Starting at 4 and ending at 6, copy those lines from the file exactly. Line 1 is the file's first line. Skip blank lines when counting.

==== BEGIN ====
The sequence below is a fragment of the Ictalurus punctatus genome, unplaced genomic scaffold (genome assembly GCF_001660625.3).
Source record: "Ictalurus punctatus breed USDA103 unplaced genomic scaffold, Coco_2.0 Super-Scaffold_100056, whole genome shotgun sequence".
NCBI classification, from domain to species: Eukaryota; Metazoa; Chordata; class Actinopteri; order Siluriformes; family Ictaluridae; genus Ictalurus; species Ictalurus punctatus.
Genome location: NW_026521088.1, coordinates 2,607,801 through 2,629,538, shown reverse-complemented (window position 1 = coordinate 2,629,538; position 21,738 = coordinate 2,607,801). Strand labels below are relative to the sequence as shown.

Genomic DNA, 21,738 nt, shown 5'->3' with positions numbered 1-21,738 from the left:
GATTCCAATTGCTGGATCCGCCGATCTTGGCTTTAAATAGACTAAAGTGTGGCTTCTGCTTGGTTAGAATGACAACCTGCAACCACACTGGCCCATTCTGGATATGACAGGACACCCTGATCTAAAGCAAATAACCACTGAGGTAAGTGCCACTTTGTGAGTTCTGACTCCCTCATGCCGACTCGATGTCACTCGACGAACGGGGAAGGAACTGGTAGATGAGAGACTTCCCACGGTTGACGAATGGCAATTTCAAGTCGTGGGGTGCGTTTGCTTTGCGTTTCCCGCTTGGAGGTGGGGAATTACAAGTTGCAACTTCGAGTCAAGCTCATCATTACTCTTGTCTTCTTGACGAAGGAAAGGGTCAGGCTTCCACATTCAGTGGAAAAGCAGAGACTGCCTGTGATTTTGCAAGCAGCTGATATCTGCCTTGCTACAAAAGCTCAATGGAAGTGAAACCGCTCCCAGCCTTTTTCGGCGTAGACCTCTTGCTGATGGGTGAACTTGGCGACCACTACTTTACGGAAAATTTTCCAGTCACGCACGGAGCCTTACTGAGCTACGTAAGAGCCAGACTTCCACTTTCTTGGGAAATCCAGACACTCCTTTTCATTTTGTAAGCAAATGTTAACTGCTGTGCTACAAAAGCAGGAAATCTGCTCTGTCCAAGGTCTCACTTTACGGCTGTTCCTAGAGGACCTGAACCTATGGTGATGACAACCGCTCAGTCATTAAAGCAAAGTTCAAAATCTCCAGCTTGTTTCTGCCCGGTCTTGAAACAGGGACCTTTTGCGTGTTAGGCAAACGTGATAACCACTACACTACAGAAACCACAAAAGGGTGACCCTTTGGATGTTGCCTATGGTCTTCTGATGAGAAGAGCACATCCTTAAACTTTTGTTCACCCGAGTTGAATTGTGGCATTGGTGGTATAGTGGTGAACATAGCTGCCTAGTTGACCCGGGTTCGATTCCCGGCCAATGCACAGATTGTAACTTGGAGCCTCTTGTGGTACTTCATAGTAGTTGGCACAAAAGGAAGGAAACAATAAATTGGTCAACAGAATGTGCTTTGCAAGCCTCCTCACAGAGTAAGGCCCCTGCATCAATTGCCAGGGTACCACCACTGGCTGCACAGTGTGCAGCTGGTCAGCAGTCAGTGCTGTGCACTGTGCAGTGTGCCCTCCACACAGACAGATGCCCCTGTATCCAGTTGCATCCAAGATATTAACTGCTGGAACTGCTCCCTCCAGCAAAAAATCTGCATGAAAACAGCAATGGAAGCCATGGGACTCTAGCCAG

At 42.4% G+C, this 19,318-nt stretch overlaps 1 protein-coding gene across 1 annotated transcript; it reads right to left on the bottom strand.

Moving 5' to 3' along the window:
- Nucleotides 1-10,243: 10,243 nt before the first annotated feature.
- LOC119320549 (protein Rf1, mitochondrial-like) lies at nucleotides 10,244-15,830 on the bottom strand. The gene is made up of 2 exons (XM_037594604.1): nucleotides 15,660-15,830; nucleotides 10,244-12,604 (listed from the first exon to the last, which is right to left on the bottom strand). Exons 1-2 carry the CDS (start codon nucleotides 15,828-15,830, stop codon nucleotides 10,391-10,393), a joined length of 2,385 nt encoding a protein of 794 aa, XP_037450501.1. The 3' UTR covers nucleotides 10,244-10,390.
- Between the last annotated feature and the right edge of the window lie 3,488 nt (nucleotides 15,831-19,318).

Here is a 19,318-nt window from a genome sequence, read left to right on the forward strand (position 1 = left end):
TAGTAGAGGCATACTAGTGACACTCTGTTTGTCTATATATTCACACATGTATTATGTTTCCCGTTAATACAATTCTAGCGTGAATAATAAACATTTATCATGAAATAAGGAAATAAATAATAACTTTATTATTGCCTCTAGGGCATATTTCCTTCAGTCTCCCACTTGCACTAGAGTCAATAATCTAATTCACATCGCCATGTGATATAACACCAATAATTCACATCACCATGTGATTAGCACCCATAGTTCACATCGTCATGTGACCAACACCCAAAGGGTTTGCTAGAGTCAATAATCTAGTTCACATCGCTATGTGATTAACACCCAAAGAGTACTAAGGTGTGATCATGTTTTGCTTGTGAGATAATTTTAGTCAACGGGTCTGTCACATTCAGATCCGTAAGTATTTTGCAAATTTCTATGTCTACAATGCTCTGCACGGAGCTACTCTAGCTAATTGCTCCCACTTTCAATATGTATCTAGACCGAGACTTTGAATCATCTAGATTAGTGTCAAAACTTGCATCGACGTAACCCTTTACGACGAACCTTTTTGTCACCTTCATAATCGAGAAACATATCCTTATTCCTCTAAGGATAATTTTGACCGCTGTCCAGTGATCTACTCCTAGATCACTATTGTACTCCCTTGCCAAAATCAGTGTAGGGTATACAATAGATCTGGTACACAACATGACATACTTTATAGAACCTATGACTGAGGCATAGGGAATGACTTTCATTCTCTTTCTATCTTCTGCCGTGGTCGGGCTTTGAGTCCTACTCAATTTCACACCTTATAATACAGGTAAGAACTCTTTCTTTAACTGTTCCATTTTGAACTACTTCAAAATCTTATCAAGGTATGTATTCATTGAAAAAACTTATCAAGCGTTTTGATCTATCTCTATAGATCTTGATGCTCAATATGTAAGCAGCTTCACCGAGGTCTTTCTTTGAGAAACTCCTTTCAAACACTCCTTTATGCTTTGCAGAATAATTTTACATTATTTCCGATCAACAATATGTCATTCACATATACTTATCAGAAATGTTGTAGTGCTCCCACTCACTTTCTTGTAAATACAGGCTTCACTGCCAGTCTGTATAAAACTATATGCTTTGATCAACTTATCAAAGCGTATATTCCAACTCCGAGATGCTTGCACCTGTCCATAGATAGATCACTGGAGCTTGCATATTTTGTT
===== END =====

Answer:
Genome location: NW_026521088.1, coordinates 2,607,801 through 2,629,538, shown reverse-complemented (window position 1 = coordinate 2,629,538; position 21,738 = coordinate 2,607,801). Strand labels below are relative to the sequence as shown.

Genomic DNA, 21,738 nt, shown 5'->3' with positions numbered 1-21,738 from the left:
GATTCCAATTGCTGGATCCGCCGATCTTGGCTTTAAATAGACTAAAGTGTGGCTTCTGCTTGGTTAGAATGACAACCTGCAACCACACTGGCCCATTCTGGATATGACAGGACACCCTGATCTAAAGCAAATAACCACTGAGGTAAGTGCCACTTTGTGAGTTCTGACTCCCTCATGCCGACTCGATGTCACTCGACGAACGGGGAAGGAACTGGTAGATGAGAGACTTCCCACGGTTGACGAATGGCAATTTCAAGTCGTGGGGTGCGTTTGCTTTGCGTTTCCCGCTTGGAGGTGGGGAATTACAAGTTGCAACTTCGAGTCAAGCTCATCATTACTCTTGTCTTCTTGACGAAGGAAAGGGTCAGGCTTCCACATTCAGTGGAAAAGCAGAGACTGCCTGTGATTTTGCAAGCAGCTGATATCTGCCTTGCTACAAAAGCTCAATGGAAGTGAAACCGCTCCCAGCCTTTTTCGGCGTAGACCTCTTGCTGATGGGTGAACTTGGCGACCACTACTTTACGGAAAATTTTCCAGTCACGCACGGAGCCTTACTGAGCTACGTAAGAGCCAGACTTCCACTTTCTTGGGAAATCCAGACACTCCTTTTCATTTTGTAAGCAAATGTTAACTGCTGTGCTACAAAAGCAGGAAATCTGCTCTGTCCAAGGTCTCACTTTACGGCTGTTCCTAGAGGACCTGAACCTATGGTGATGACAACCGCTCAGTCATTAAAGCAAAGTTCAAAATCTCCAGCTTGTTTCTGCCCGGTCTTGAAACAGGGACCTTTTGCGTGTTAGGCAAACGTGATAACCACTACACTACAGAAACCACAAAAGGGTGACCCTTTGGATGTTGCCTATGGTCTTCTGATGAGAAGAGCACATCCTTAAACTTTTGTTCACCCGAGTTGAATTGTGGCATTGGTGGTATAGTGGTGAACATAGCTGCCTAGTTGACCCGGGTTCGATTCCCGGCCAATGCACAGATTGTAACTTGGAGCCTCTTGTGGTACTTCATAGTAGTTGGCACAAAAGGAAGGAAACAATAAATTGGTCAACAGAATGTGCTTTGCAAGCCTCCTCACAGAGTAAGGCCCCTGCATCAATTGCCAGGGTACCACCACTGGCTGCACAGTGTGCAGCTGGTCAGCAGTCAGTGCTGTGCACTGTGCAGTGTGCCCTCCACACAGACAGATGCCCCTGTATCCAGTTGCATCCAAGATATTAACTGCTGGAACTGCTCCCTCCAGCAAAAAATCTGCATGAAAACAGCAATGGAAGCCATGGGACTCTAGCCAG